Tag Archives: Stage IV cancer

All for me

I think (and if I were speaking my cadence would get real slow right now…) one of the most difficult adjustments as part and parcel of this pandemic is me.

I am simply not accustomed to this much alone time. It’s ok, as in, I can do it. But sometimes it fucking sucks.

If I cook, or clean, there’s nobody who’s going to care but me. Same if I choose to not cook or clean.

On the one hand, that’s kinda nice; in a cut myself some slack sorta way. But then again, it gets old. Really fast.

I suppose that’s because I’m not out to entertain/impress/interact with myself. Nope. It’s the difference between masturbation and making love. Quite likely the same outcome. But…that which is shared is just so much better. More memorable, more meaningful, more multidimensional.

We humans are social animals. And this pandemic is messing with that big time.

Once again, I can do this. But damn–I look forward to the day when we can once again just fall into one another’s arms. It’s going to be a hug for the ages.


Almost apoplectic per the apocalypse

When times get rough, alliterate.

Seriously though, this is not how I saw it all going down.

Snow days, power outages, hurricanes, 911–all gone through in the company of family and community. Hunkering down and making forts out of couch cushions and blankets. Lighting candles, having potlucks, hugging each other a little tighter at night. Whatever was afoot, we were in it together.

On The Beach was a dystopian novel from my youth that made a big, big impression on me. Nuclear annihilation, in the form of a radioactive cloud, spreading from continent to continent. In one moving scene a character returns to his home town only to find the skeletal remains of his parents in bed together. It was both horrifying but also comforting—to be in the arms of a loved one when the end came.

Now we are facing some sort of world wide threat which, though not Armageddon, is none the less quite serious. And I am in the unfortunate position of being both exquisitely vulnerable and most decidedly alone.

My friends and family are checking in and making sure my needs are met. It is so very kind and a source of great comfort. But it does not change the fact that I am now socially isolated.

Last night my mucositis was so painfully intense I could not fall asleep. I am also dealing with some sort of virus, but it appears to be garden variety as I have no cough and my breathing has not been compromised. However, physically I am in a weakened state. Dr. Lin called to check in yesterday and discussed the possibility of going further down in dose. Fortunately I have a CT scan prior to my next infusion, and that should help guide our decision.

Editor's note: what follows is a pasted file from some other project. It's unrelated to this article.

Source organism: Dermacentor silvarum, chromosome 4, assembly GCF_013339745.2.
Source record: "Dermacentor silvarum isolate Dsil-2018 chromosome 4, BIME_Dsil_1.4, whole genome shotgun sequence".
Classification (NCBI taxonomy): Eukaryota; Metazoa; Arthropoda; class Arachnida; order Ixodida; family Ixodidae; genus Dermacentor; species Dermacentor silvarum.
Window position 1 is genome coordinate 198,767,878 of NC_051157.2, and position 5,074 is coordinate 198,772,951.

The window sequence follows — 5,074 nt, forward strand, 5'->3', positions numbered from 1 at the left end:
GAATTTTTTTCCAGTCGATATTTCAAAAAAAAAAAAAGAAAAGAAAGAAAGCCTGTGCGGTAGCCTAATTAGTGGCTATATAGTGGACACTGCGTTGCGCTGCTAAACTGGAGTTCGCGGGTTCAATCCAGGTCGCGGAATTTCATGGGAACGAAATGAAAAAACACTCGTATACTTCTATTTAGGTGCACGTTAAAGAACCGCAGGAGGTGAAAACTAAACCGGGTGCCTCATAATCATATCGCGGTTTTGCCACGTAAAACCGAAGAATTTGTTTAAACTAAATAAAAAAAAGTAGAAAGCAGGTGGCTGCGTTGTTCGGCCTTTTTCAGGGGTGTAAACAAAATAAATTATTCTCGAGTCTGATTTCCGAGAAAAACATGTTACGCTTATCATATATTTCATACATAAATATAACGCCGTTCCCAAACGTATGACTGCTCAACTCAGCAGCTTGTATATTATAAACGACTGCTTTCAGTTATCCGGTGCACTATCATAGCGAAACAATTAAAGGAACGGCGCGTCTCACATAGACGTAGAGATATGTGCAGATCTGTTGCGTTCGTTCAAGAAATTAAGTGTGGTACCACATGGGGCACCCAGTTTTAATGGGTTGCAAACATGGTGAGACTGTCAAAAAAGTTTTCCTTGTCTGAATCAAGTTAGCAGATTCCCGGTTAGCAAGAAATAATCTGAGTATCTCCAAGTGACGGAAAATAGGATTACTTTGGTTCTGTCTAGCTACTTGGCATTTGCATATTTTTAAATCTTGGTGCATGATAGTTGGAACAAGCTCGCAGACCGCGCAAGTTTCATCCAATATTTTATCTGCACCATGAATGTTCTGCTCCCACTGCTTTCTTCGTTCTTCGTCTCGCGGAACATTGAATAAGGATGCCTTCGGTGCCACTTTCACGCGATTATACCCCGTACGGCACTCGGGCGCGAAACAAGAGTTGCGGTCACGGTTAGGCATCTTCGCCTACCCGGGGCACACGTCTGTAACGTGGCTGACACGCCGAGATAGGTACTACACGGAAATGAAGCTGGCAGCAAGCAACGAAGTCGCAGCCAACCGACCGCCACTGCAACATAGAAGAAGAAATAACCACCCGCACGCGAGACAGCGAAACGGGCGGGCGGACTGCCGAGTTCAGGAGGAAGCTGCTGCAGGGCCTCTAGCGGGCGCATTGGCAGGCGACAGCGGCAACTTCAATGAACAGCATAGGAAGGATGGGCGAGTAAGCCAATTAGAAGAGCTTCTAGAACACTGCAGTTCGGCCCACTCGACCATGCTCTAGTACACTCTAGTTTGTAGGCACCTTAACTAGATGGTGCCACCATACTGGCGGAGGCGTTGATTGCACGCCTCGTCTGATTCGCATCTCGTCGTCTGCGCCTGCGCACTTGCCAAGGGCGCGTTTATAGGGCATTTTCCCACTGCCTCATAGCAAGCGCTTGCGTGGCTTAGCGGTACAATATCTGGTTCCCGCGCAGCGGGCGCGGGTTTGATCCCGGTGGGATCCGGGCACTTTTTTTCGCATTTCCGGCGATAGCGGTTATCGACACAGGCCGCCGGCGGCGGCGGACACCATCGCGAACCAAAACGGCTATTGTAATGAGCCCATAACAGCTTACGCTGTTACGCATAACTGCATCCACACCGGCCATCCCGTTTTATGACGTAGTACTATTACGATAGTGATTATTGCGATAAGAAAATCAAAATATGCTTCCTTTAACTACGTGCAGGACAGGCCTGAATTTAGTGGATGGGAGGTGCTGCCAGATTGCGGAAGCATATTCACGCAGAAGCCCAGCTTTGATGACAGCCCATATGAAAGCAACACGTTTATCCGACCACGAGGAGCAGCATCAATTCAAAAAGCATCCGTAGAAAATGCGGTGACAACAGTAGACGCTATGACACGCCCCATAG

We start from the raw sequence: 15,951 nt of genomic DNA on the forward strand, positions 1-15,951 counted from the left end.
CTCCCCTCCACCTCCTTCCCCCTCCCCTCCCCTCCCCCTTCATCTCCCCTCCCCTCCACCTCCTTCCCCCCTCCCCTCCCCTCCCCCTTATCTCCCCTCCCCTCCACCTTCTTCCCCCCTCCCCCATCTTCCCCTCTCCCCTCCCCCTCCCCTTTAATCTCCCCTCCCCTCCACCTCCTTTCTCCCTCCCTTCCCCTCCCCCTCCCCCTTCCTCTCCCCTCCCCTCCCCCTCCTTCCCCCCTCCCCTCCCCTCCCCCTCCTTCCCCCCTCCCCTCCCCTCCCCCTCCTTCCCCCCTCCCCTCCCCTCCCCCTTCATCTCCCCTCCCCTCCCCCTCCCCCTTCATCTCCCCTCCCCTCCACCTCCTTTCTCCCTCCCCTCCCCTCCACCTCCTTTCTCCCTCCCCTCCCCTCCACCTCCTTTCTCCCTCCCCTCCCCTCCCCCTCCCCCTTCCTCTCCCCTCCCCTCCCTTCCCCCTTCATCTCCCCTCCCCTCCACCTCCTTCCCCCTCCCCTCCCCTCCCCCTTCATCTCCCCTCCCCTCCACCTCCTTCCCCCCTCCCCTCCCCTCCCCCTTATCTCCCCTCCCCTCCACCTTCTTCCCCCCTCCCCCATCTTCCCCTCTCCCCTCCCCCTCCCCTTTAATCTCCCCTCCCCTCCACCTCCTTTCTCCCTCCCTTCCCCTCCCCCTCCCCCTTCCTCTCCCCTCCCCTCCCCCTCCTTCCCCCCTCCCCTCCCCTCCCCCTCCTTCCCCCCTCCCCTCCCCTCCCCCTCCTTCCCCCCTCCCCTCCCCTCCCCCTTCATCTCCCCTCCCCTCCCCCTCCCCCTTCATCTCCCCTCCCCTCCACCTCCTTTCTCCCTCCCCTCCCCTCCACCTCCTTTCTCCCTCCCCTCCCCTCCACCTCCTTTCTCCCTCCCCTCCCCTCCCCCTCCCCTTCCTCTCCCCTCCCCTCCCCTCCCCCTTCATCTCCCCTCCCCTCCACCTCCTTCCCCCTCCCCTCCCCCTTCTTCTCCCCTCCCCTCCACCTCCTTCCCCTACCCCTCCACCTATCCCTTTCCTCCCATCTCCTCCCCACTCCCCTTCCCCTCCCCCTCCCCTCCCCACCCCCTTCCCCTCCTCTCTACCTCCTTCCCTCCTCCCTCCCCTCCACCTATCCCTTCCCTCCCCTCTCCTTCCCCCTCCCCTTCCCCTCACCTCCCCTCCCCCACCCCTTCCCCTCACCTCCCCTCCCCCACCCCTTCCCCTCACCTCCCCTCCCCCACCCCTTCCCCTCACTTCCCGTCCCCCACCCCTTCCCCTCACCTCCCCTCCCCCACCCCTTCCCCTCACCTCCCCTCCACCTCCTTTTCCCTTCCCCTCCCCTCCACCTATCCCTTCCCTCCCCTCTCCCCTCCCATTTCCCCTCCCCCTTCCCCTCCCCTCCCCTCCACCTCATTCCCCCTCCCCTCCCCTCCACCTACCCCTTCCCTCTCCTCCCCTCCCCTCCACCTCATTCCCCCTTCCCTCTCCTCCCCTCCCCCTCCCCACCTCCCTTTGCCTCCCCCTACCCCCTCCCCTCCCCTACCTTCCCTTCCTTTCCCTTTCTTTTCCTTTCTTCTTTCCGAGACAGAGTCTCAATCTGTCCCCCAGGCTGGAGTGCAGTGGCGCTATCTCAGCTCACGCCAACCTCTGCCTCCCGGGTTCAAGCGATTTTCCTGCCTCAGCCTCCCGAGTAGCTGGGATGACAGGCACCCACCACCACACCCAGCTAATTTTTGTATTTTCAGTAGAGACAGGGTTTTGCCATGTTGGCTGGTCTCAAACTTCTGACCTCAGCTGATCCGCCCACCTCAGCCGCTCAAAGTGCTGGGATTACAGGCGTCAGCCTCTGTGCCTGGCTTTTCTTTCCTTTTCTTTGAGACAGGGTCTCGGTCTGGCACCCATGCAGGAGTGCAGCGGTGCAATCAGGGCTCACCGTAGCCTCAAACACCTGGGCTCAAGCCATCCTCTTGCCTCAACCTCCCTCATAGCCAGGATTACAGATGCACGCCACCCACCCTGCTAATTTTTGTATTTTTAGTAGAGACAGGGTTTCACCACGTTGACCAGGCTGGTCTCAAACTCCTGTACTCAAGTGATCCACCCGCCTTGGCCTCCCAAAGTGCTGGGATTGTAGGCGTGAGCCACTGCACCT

In the meantime, I have decided that if I can get through the next few weeks, I can get through anything.


In gratitude

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So I’m about to tell you something that is either going to make you laugh or cry. Or not. Maybe you’ll just want to punch me in the face.

Sometimes I get really, really tired of being grateful.

Awful, isn’t it. I know how flipping lucky I am to be alive and most days, my gratitude is boundless. However, twelve years of being grateful for something most people take for granted (waking up in the morning) actually can get old.

As a cancer patient it is expected and accepted that you will feel all sorts of less than pretty emotions. Anger, sorrow, frustration, fear. Confusion. Depression. Bone deep weariness. All taken in stride.

But ingratitude?

The minute I start feeling anything resembling self pity I quickly self admonish. Because I am only too aware what the alternative is.

Those of us with terminal illnesses set the bar both impossibly high but also brutally low.

There is a self conciousness to life when every moment is fraught and at times I dearly miss the insouciance of before. As in, before cancer. The self awareness I have gained has been prompted by significant and persistent provocation. I am both wiser and sadder. And some mornings I’d just like to skip that part about being grateful.

Not because I’m not, but rather because there was something glorious about being so certain that something was due you that giving thanks never even crossed your mind.

I am beyond either innocence or assumption. And that’s ok. I have scans tomorrow, and an appointment with Dr. Shaw next Tuesday. The scans I could do without but the appointment with Dr. Shaw? There is no place I’d rather be. And yes, I will be feeling enormous gratitude.